When the International Bureau of Aviation (IBA) attended the EBACE conference back in May 2013, we were impressed by the technical details of the Pilatus PC-24. Here was a business jet aircraft that would have all the benefits of its competitors’ products, yet also be able to fly from unprepared strips that are usually the preserve of propeller driven aircraft.
Jonathan McDonald, Senior Aviation Analyst at IBA, fast forwards two years to 11th May 2015; “The first prototype PC-24 made its maiden flight from Buochs Airport in Switzerland. We heard that for this test flight the aircraft had a take-off roll of just 2,000 feet and climbed to 10,000 feet in around three minutes. Not bad for a first flight! Early suggestions are that the aircraft handled very well. We understand that there will be three PC-24 prototypes, which will consume 2,300 hours of hard testing over the next two years. Apparently less than half of that testing will be done in Switzerland. To IBA, that suggests Pilatus will do a lot of the testing in challenging regions to make sure that the aircraft really lives up to the ruggedness associated with the Pilatus brand.”
“How timely and fitting that Pilatus managed to perform the first flight of its PC-24 just before EBACE this year and here in Switzerland. We wish Pilatus well with the flight test programme which is now set to follow. It will be interesting to see just how many PC-24s will actually end up being used regularly on unprepared strips, we suspect not that many. Either way, it is a bold move for Pilatus to make. It’s going to be a long wait, but we’re excited to see how the PC-24’s used trading values will perform against its more conventional rivals at Bombardier, Embraer, Cessna et al,” Jonathan continues.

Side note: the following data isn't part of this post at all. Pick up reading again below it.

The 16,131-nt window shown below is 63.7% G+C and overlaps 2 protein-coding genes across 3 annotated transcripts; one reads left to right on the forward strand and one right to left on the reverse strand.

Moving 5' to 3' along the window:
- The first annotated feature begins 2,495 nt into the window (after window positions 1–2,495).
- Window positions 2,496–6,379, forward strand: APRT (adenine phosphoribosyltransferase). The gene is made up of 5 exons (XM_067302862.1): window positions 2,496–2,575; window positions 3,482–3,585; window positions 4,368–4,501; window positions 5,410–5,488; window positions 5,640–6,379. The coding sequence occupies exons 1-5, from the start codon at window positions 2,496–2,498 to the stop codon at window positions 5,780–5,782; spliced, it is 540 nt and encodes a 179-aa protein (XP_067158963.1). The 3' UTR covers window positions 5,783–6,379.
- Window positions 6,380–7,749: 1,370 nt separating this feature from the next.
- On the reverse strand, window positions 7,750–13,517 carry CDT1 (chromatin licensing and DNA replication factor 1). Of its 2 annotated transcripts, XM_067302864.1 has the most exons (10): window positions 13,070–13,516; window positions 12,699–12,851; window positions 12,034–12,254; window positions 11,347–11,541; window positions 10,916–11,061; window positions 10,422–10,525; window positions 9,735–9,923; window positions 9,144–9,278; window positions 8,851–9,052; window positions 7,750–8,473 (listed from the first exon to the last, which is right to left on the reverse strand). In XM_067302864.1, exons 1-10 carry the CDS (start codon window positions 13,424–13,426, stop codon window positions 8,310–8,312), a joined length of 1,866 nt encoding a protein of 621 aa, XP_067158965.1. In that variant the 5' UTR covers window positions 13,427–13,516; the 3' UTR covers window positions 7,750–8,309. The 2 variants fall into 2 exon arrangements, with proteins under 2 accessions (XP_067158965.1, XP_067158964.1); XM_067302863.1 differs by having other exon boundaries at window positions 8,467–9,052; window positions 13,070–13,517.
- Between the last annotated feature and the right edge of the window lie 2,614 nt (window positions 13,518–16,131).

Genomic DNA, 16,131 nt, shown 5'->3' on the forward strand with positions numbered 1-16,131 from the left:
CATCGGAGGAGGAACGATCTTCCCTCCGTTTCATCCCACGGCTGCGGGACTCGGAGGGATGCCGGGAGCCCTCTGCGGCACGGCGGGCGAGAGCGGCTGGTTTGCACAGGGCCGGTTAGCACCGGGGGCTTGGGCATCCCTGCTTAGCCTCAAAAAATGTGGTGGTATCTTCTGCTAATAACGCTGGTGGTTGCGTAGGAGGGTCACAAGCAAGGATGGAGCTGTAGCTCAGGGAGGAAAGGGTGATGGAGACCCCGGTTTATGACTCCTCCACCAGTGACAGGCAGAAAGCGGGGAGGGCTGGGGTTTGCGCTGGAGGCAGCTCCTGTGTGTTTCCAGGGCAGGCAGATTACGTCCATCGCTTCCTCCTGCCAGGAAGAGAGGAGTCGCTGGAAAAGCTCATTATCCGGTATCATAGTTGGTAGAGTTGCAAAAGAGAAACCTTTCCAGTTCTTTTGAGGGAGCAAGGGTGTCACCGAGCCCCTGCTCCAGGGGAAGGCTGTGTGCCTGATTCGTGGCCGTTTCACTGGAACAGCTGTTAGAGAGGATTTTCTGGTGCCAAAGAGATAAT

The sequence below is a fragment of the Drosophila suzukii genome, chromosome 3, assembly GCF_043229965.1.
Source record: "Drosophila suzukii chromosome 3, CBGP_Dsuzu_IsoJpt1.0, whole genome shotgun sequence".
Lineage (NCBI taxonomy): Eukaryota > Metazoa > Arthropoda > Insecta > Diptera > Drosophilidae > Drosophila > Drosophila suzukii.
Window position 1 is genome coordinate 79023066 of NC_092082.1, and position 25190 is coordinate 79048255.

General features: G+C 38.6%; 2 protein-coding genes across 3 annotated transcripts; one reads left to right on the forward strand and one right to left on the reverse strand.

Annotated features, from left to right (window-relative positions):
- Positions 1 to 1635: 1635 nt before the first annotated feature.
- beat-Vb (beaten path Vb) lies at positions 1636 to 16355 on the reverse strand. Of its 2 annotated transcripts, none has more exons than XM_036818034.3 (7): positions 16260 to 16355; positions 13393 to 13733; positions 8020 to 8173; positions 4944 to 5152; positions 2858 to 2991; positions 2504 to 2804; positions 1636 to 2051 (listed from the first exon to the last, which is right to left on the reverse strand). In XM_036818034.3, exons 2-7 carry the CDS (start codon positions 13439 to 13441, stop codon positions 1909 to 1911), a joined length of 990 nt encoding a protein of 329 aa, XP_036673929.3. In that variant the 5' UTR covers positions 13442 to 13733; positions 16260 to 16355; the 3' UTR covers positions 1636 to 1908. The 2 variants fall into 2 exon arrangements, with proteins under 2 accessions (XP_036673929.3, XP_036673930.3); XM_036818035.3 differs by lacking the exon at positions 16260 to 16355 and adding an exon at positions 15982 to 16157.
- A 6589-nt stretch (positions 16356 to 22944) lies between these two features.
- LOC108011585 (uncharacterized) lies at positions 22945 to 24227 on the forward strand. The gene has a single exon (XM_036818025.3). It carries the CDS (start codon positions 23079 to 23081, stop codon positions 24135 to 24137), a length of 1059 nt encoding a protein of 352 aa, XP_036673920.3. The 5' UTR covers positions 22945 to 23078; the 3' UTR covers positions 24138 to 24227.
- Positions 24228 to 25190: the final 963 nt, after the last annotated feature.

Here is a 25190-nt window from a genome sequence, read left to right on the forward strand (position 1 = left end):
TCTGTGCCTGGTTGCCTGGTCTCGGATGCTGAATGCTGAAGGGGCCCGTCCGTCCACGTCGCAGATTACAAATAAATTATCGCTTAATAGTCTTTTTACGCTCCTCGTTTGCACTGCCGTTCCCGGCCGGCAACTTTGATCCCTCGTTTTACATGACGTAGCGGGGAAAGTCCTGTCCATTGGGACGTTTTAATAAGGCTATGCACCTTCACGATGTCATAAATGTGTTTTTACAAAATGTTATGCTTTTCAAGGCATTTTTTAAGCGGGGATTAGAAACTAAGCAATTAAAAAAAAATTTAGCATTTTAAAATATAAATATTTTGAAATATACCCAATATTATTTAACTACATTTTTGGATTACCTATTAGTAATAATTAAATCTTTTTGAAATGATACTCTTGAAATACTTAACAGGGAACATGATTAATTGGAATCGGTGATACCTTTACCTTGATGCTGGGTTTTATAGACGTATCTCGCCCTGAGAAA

Priced at US$ 8.9 million and stated to enter service in 2017, the Pilatus PC-24 will fall into Cessna Citation CJ4 and Embraer Phenom 300 territory. So how does IBA think the Pilatus PC-24 will stack up?
“Technically there should be no issues as Pilatus aircraft have often been associated with quality,” adds Jonathan. “In terms of residual values, its future value curve should more or less echo those of its rivals at Embraer and Cessna, providing the aircraft is well supported and proves to be operationally reliable. The true test will of course emerge once we see trading values though.”
“The PC-24 will bring the prestige of jet travel to UHNWIs (ultra-high-net-worth-individuals) and businesses, which were previously limited to Beechcraft King Airs and Cessna Caravans at remote strips. However, IBA would caution on one thing – how will residual values of those aircraft that have been extensively used on dirt strips hold up against those that have primarily been used on tarmac strips? Our experience is that aircraft used on dirt strips are more likely to kick up FOD (foreign objective damage) such as stones, which are likely to wear the paint down as well as damage the aircraft, resulting in repairs. These repairs appear on the aircraft records and are likely to influence the trading price at resale.”
There is no denying that the PC-24 will prove invaluable in countries like Papua New Guinea, India, Indonesia, Brazil and Kenya etc., where there can be large distances between cities and the only feasible air links are via dirt strips. “How often have we heard that the growth of corporate jets in India has been hindered by the lack of infrastructure in airports? The PC-24 addresses this, but despite these benefits, Pilatus will have to work hard to market the aircraft in more established regions, such as the US which remains by far the largest for corporate aircraft,” concludes Jonathan.
The IBA Group has three delegates attending this year’s EBACE, Ken Sewell – Head of Aircraft Transactions, Chris Lennon – Asset Management Director, and Jonathan McDonald – Senior Aviation Analyst.